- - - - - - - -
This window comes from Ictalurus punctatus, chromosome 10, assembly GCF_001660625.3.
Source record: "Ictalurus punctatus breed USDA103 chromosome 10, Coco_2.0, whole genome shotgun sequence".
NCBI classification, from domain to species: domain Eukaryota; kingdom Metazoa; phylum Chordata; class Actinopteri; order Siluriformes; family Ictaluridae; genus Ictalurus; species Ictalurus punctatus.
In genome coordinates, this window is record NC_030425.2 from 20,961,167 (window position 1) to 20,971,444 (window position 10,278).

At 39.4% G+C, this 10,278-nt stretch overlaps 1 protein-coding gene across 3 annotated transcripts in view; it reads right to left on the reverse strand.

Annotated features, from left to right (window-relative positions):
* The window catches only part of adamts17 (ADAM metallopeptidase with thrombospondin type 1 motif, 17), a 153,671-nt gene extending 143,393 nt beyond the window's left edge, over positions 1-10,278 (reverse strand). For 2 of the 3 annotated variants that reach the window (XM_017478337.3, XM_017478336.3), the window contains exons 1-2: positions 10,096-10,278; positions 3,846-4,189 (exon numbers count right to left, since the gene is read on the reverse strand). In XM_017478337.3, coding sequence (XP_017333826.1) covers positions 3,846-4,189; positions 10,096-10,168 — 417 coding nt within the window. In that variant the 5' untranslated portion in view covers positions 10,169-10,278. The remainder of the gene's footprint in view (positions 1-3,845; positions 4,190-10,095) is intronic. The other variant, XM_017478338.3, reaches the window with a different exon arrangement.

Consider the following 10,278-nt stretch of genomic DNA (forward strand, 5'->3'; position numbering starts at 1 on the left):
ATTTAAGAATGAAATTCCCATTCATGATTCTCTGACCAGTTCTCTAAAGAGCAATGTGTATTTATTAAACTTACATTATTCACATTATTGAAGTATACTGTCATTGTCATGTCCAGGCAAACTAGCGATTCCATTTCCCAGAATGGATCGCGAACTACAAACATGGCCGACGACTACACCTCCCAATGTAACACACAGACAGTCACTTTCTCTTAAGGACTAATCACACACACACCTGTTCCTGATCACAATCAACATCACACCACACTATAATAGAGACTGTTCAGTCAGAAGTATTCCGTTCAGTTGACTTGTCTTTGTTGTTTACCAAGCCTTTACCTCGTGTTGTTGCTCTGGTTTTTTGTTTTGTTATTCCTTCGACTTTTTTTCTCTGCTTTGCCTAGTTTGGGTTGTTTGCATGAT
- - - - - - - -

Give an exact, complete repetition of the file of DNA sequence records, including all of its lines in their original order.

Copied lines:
This window comes from Ictalurus punctatus, chromosome 10, assembly GCF_001660625.3.
Source record: "Ictalurus punctatus breed USDA103 chromosome 10, Coco_2.0, whole genome shotgun sequence".
NCBI classification, from domain to species: domain Eukaryota; kingdom Metazoa; phylum Chordata; class Actinopteri; order Siluriformes; family Ictaluridae; genus Ictalurus; species Ictalurus punctatus.
In genome coordinates, this window is record NC_030425.2 from 20,961,167 (window position 1) to 20,971,444 (window position 10,278).

At 39.4% G+C, this 10,278-nt stretch overlaps 1 protein-coding gene across 3 annotated transcripts in view; it reads right to left on the reverse strand.

Annotated features, from left to right (window-relative positions):
* The window catches only part of adamts17 (ADAM metallopeptidase with thrombospondin type 1 motif, 17), a 153,671-nt gene extending 143,393 nt beyond the window's left edge, over positions 1-10,278 (reverse strand). For 2 of the 3 annotated variants that reach the window (XM_017478337.3, XM_017478336.3), the window contains exons 1-2: positions 10,096-10,278; positions 3,846-4,189 (exon numbers count right to left, since the gene is read on the reverse strand). In XM_017478337.3, coding sequence (XP_017333826.1) covers positions 3,846-4,189; positions 10,096-10,168 — 417 coding nt within the window. In that variant the 5' untranslated portion in view covers positions 10,169-10,278. The remainder of the gene's footprint in view (positions 1-3,845; positions 4,190-10,095) is intronic. The other variant, XM_017478338.3, reaches the window with a different exon arrangement.

Consider the following 10,278-nt stretch of genomic DNA (forward strand, 5'->3'; position numbering starts at 1 on the left):
ATTTAAGAATGAAATTCCCATTCATGATTCTCTGACCAGTTCTCTAAAGAGCAATGTGTATTTATTAAACTTACATTATTCACATTATTGAAGTATACTGTCATTGTCATGTCCAGGCAAACTAGCGATTCCATTTCCCAGAATGGATCGCGAACTACAAACATGGCCGACGACTACACCTCCCAATGTAACACACAGACAGTCACTTTCTCTTAAGGACTAATCACACACACACCTGTTCCTGATCACAATCAACATCACACCACACTATAATAGAGACTGTTCAGTCAGAAGTATTCCGTTCAGTTGACTTGTCTTTGTTGTTTACCAAGCCTTTACCTCGTGTTGTTGCTCTGGTTTTTTGTTTTGTTATTCCTTCGACTTTTTTTCTCTGCTTTGCCTAGTTTGGGTTGTTTGCATGAT